ST. ROSE — U.S. Rep. John Shimkus told a group of farmers Friday that he expects Congress to approve a compromise, one-year extension of the existing federal farm bill.
"There is some talk about maybe next week moving a one-year extension of the current bill," Shimkus said during a visit to the Luke Timmermann dairy farm between Breese and St. Rose.
Shimkus, R-Collinsville, said he would vote in favor of a one-year extension, adding that it would help farmers hit hard by the drought. He said House leadership has polled members on whether they'd support it.
Shimkus took a walk through one of Timmermann's corn fields, which Timmermann said will have to be chopped down and fed to his cows as silage. In most years, he's able to sell about 5,000 bushels of corn.
Timmermann said rain at this point won't really help. "What you see is what you're going to get," he said.
On top of that, all of his costs are increasing -- everything from water to the electricity that powers the milk coolers. And because of the heat, his milk production is decreased.
"I'm losing on both ends," he said.
The 2008 farm bill expires on Sept. 30. Passage of a new, $500 billion, five-year farm bill is in limbo, mostly over how much to spend on food stamps for the poor.
The existing farm bill contained disaster insurance for livestock producers in only the first four out of five years. Shimkus said a one-year extension of the existing bill would restore that fifth year of disaster insurance for the livestock producers, who are expected to be hit hardest by this year's drought because it will cost more to feed the herd.
"The argument for a one-year extension is to make sure that...if the legislative branch still stays fairly dysfunctional, if we at least do a one-year extension, not only are you covered now, but there will be an insurance plan available for next year's planning," Shimkus said.
He said a one-year extension is an acceptable compromise, "but the leadership needs to know that we have to have a multi-year bill."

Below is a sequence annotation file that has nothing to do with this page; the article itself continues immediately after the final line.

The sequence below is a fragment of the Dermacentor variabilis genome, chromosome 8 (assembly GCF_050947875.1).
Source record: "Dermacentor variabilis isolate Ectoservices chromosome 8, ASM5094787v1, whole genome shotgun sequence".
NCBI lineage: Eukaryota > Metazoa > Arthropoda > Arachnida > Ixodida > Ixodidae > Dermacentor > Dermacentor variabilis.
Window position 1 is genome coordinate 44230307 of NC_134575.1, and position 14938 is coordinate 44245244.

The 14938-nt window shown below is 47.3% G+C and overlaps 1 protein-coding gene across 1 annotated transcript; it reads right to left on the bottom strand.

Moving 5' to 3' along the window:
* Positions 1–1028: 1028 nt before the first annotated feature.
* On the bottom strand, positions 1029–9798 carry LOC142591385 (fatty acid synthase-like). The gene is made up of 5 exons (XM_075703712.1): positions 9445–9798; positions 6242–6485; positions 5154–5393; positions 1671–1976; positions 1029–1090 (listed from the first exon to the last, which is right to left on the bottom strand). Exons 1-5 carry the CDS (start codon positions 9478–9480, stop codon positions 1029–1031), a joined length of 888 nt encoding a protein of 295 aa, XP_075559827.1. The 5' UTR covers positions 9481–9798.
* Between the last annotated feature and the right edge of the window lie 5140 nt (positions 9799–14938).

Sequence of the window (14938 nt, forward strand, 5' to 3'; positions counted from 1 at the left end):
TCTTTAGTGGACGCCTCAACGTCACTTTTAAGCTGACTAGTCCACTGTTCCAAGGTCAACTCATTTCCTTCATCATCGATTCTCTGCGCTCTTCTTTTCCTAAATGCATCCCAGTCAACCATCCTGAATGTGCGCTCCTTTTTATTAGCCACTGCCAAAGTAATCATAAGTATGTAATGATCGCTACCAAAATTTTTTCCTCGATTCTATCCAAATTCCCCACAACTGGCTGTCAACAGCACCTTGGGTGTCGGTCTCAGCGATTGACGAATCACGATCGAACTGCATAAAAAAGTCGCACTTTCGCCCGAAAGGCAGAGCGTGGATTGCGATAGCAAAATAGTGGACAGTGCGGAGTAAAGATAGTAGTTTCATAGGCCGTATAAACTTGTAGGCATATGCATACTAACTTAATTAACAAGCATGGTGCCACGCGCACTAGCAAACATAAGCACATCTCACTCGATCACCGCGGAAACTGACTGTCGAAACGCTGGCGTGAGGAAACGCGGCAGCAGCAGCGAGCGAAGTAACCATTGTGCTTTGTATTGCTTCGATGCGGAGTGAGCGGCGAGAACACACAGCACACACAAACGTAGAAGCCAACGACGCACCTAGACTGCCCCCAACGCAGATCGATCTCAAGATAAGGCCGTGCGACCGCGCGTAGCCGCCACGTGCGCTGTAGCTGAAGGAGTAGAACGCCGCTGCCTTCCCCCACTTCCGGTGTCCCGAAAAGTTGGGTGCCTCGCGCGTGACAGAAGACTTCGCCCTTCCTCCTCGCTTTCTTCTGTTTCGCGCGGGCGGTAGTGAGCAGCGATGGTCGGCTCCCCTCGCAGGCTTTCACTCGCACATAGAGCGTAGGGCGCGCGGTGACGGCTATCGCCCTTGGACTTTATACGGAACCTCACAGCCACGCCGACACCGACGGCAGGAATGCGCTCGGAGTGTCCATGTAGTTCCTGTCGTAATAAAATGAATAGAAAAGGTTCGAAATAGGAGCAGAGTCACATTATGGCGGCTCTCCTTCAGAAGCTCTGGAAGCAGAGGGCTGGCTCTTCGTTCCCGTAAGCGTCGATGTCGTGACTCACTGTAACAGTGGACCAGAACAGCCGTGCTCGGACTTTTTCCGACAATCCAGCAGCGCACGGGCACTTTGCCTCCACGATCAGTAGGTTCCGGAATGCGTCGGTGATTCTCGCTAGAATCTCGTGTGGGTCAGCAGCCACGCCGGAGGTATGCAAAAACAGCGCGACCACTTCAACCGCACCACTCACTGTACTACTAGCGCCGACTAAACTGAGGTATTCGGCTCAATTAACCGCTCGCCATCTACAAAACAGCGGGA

Food stamps account for about 80 percent of the cost of the $100 billion-per-year farm bill program. The Democrat-controlled Senate has approved a version of a new farm bill that cuts food stamps by $4.5 billion over the next five years, while a version in the GOP-controlled House would cut food stamps by $16.5 billion.
Shimkus said the food stamp funding is the major point of contention in the farm bill. He said constituents often complain about seeing food stamp fraud, and "that message has been sent back to Washington."
The Senate version does away with most traditional farm subsidies and replaces them with programs that protect farmer revenue against poor yields and low prices.
The congressman said an extension to the existing farm bill might help lead to passage of a new bill during the lame-duck session this fall.
Senate Agriculture Committee Chairwoman Debbie Stabenow, D-Michigan, on Thursday said: "If the House intends to send us a bill that will be used to negotiate the farm bill during August, I am open to that approach. However, a short-term extension is bad for farmers and our agricultural economy."
She added: "If Congress does what Congress always does and kicks the can down the road with a short-term extension, there will be no reform, direct payments will continue, we'll lose the opportunity for major deficit reduction and we'll deliver a real blow to our economic recovery."
About 30 farmers were on hand to talk with the congressman.
GOP state representative candidate Charlie Meier, R-Okawville, was on hand and said Gov. Pat Quinn needs to keep open an agricultural testing laboratory in Centralia. The lab is one of a handful of state facilities that Quinn plans to close.
Meier said the lab is needed to test corn that will be fed to livestock, because drought-stressed corn can have high levels of toxins. Quinn has said he's rethinking the closure of the lab.
Contact reporter Brian Brueggemann at email@example.com or 239-2511.